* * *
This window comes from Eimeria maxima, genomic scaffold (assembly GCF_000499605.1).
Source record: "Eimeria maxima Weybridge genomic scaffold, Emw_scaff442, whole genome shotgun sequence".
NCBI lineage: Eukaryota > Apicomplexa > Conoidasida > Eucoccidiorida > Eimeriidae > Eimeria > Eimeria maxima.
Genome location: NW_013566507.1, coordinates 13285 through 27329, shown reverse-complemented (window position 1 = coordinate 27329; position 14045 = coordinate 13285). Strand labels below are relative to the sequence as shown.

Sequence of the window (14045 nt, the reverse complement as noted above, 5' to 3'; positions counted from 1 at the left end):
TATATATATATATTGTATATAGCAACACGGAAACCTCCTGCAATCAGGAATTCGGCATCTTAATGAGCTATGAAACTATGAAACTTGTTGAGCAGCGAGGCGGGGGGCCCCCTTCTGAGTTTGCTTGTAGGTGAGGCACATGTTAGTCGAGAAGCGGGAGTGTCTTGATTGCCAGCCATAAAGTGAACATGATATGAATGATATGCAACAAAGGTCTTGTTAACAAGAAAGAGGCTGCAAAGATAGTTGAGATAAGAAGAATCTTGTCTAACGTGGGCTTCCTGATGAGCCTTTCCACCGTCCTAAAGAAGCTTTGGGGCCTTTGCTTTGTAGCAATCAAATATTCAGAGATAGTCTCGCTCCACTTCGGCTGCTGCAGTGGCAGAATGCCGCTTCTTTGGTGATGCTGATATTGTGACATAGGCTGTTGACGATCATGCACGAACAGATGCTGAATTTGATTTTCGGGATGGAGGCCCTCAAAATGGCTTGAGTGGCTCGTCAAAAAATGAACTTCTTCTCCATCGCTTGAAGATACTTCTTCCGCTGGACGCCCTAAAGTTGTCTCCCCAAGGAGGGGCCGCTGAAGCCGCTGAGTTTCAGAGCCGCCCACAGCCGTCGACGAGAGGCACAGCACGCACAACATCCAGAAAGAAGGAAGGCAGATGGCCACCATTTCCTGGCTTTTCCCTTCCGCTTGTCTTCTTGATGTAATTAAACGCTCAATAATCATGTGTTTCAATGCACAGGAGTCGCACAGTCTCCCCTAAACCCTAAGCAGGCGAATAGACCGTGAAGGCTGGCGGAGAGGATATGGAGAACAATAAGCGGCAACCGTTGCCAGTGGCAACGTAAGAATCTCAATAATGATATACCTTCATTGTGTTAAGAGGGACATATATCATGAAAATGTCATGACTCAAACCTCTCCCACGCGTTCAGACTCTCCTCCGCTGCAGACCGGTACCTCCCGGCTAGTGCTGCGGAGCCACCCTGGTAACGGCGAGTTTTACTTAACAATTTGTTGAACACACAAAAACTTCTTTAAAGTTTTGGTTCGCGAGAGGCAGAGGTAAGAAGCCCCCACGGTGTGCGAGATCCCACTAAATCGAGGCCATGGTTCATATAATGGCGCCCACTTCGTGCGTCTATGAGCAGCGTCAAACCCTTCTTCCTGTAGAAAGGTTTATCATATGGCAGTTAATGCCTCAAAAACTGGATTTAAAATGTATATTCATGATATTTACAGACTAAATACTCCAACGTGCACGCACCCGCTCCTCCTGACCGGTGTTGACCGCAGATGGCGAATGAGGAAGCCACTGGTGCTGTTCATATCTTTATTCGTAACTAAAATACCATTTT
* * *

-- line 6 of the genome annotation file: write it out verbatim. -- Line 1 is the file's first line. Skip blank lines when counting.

TATATATATATATTGTATATAGCAACACGGAAACCTCCTGCAATCAGGAATTCGGCATCTTAATGAGCTATGAAACTATGAAACTTGTTGAGCAGCGAGGCGGGGGGCCCCCTTCTGAGTTTGCTTGTAGGTGAGGCACATGTTAGTCGAGAAGCGGGAGTGTCTTGATTGCCAGCCATAAAGTGAACATGATATGAATGATATGCAACAAAGGTCTTGTTAACAAGAAAGAGGCTGCAAAGATAGTTGAGATAAGAAGAATCTTGTCTAACGTGGGCTTCCTGATGAGCCTTTCCACCGTCCTAAAGAAGCTTTGGGGCCTTTGCTTTGTAGCAATCAAATATTCAGAGATAGTCTCGCTCCACTTCGGCTGCTGCAGTGGCAGAATGCCGCTTCTTTGGTGATGCTGATATTGTGACATAGGCTGTTGACGATCATGCACGAACAGATGCTGAATTTGATTTTCGGGATGGAGGCCCTCAAAATGGCTTGAGTGGCTCGTCAAAAAATGAACTTCTTCTCCATCGCTTGAAGATACTTCTTCCGCTGGACGCCCTAAAGTTGTCTCCCCAAGGAGGGGCCGCTGAAGCCGCTGAGTTTCAGAGCCGCCCACAGCCGTCGACGAGAGGCACAGCACGCACAACATCCAGAAAGAAGGAAGGCAGATGGCCACCATTTCCTGGCTTTTCCCTTCCGCTTGTCTTCTTGATGTAATTAAACGCTCAATAATCATGTGTTTCAATGCACAGGAGTCGCACAGTCTCCCCTAAACCCTAAGCAGGCGAATAGACCGTGAAGGCTGGCGGAGAGGATATGGAGAACAATAAGCGGCAACCGTTGCCAGTGGCAACGTAAGAATCTCAATAATGATATACCTTCATTGTGTTAAGAGGGACATATATCATGAAAATGTCATGACTCAAACCTCTCCCACGCGTTCAGACTCTCCTCCGCTGCAGACCGGTACCTCCCGGCTAGTGCTGCGGAGCCACCCTGGTAACGGCGAGTTTTACTTAACAATTTGTTGAACACACAAAAACTTCTTTAAAGTTTTGGTTCGCGAGAGGCAGAGGTAAGAAGCCCCCACGGTGTGCGAGATCCCACTAAATCGAGGCCATGGTTCATATAATGGCGCCCACTTCGTGCGTCTATGAGCAGCGTCAAACCCTTCTTCCTGTAGAAAGGTTTATCATATGGCAGTTAATGCCTCAAAAACTGGATTTAAAATGTATATTCATGATATTTACAGACTAAATACTCCAACGTGCACGCACCCGCTCCTCCTGACCGGTGTTGACCGCAGATGGCGAATGAGGAAGCCACTGGTGCTGTTCATATCTTTATTCGTAACTAAAATACCATTTT